In 1858, while the Blessed Virgin Mary was appearing at Lourdes, he became Father Sarto when he received the Sacrament of Holy Orders at the very early age of 23. His first assignment was as village curate in Tombolo. There he began a night school for all adults, teaching the catechism. From Tombolo his bishop assigned him as parochial vicar in Salzano and then chancellor of the Diocese of Treviso. Here he further studied Canon Law and the works of the Angelic Doctor Saint Thomas Aquinas, specifically the Summa Theologica and, from Thomas' love for the Blessed Sacrament, Fr. Giuseppe totally fell in love with Our Lord present body and blood, soul and divinity in the Holy Eucharist. In 1867 he was appointed arch-prist of Salzano, a large community in the Treviso See. Here he restored the church and expanded the hospital, the funds coming from his own begging, wealth and labor. He became beloved by the people when he unflinchingly worked day and night to assist the sick during the cholera plague that swept into northern Italy in the early 70's. His corporal and spiritual works of mercy translated to many conversions and he widened adult education for religious instruction.
He served his diocese well, becoming chaplain and then spiritual director of the diocesan seminary. In 1878, upon the death of Bishop Zanelli, he was named vicar-capitular. Six years later Pope Leo XIII selected Monsignor Sarto as Bishop of Mantua, a diocese in turmoil. He calmed the seas of dissension and low morale, continuing in his life-long commitment to minister to the poor and the children, all the while rejecting the plush luxury of the Bishop's mansion to be among his people and work with and for them. Though he was the Bishop, he conducted himself as a humble parish priest and, like a magnet, attracted all to him. He in turn turned that attention to Jesus and His Holy Mother Mary. Bishop Sarto's devout and sincere care of his flock in Mantua and deep spirituality prompted Leo to consecrate Bishop Joseph the Cardinal Patriarch of Venice in 1893. Cardinal Sarto had to wait a year and a half before because of opposition from the Italian government who demanded the same privileges exercised by the Emperor of Austria. Despite the politics, he waited out the time in prayer and preparation. Many believe Leo, who had numerous visions and received Heavenly messages, knew in his heart and soul that Joseph would eventually succeed him as Pope. Ten years later this would become a reality.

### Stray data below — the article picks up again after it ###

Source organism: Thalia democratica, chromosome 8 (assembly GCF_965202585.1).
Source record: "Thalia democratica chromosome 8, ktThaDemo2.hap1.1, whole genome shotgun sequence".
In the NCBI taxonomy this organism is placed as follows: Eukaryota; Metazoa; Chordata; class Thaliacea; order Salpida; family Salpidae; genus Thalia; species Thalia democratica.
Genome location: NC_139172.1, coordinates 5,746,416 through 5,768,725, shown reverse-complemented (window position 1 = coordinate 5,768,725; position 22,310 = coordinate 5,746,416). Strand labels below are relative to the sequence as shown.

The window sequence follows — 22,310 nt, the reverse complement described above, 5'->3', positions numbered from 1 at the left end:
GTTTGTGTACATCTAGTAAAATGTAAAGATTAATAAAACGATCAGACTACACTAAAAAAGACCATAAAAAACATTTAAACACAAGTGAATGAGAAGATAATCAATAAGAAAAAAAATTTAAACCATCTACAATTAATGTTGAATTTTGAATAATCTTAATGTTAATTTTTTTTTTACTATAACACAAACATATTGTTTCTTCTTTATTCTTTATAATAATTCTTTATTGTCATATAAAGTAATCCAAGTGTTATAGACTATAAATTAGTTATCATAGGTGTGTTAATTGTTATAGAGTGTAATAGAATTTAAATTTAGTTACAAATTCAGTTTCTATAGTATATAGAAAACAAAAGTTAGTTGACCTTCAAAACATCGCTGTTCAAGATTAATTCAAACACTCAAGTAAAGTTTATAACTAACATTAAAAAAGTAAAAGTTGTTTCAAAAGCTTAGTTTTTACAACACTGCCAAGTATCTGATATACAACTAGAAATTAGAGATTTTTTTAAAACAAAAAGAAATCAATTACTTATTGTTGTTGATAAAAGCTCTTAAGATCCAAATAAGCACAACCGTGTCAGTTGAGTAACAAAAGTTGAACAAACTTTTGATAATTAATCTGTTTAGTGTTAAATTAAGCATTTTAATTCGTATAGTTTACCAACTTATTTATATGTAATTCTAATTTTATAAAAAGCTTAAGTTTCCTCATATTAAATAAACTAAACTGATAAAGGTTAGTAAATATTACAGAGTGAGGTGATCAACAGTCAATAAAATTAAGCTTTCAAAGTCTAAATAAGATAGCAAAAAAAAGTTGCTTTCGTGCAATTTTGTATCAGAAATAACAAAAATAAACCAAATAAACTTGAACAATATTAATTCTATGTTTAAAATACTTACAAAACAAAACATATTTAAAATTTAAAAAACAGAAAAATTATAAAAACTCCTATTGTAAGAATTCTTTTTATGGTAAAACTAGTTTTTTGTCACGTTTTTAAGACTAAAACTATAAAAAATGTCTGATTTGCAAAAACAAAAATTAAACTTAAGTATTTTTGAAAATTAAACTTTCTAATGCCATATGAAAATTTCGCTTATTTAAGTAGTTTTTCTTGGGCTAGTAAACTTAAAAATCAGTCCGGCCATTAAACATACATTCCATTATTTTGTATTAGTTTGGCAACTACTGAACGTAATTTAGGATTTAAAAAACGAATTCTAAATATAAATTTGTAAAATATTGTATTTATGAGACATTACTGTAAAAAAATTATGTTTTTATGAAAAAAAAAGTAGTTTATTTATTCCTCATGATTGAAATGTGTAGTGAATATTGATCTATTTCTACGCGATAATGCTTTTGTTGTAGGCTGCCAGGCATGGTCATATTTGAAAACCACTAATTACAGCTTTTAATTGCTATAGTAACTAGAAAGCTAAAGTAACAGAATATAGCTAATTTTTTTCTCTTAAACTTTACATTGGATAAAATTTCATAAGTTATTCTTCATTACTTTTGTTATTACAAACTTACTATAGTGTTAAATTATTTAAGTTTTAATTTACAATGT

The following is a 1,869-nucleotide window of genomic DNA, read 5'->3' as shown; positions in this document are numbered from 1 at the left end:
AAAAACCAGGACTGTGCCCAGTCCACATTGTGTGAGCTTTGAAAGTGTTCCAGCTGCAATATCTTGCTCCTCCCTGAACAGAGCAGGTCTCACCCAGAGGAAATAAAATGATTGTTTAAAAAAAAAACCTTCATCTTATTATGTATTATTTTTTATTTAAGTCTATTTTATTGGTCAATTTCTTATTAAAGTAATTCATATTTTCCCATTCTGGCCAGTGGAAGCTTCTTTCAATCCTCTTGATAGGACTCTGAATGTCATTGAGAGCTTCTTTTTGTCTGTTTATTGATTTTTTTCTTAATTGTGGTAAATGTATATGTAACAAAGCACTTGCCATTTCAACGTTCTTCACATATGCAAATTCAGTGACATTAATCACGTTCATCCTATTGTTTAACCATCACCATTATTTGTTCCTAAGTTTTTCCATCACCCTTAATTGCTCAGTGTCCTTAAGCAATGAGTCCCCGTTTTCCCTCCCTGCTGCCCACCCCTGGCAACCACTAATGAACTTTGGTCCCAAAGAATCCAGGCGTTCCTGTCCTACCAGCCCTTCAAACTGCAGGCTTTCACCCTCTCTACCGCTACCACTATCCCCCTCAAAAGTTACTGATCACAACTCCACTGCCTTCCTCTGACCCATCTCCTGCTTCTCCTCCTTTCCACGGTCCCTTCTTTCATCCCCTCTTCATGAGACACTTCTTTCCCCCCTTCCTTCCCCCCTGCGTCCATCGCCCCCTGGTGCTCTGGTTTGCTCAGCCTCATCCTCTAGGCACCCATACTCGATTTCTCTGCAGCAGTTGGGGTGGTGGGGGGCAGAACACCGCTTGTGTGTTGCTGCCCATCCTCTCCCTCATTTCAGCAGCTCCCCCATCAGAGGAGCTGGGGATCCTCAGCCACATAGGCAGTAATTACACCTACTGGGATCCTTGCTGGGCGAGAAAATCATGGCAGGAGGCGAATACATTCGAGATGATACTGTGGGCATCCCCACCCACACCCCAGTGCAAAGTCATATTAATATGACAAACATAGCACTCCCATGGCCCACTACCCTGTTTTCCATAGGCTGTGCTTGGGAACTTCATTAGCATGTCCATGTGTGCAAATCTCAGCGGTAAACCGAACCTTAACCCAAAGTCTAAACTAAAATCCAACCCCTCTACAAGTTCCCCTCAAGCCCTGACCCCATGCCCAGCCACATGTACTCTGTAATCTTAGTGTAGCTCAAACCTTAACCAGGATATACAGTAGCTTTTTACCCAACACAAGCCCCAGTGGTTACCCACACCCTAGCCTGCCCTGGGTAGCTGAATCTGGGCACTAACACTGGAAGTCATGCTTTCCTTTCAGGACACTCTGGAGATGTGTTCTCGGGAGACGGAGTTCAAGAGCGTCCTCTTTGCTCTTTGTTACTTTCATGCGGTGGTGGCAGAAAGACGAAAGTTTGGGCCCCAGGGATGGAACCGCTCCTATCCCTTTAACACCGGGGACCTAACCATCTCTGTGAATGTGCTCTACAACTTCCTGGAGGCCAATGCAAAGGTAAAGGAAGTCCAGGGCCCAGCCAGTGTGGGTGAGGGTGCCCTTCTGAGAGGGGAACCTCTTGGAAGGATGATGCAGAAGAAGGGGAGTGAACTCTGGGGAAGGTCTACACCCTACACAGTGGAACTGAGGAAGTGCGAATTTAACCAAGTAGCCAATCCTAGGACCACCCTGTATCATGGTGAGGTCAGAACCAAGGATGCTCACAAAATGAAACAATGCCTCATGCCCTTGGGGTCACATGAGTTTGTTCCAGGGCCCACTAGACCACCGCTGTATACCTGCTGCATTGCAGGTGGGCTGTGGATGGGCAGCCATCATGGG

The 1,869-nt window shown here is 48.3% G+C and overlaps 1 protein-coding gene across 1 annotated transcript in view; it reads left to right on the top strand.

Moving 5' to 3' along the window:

Cardinal Sarto made it a priority to focus as much attention as possible on the seminary for here was the seed bed of shepherds. He promoted the use of Gregorian Chant and published widely the idea of social works that had as its core the Social Kingship of Jesus Christ. In 1897 he hosted the International Eucharistic Congress and the blessing of the cornerstone of the new belfry for the great basilica of St. Mark's on the Square in Venice. His Eminence was already leaving a deep impression on every soul as to his holiness and love for the Church and his flocks.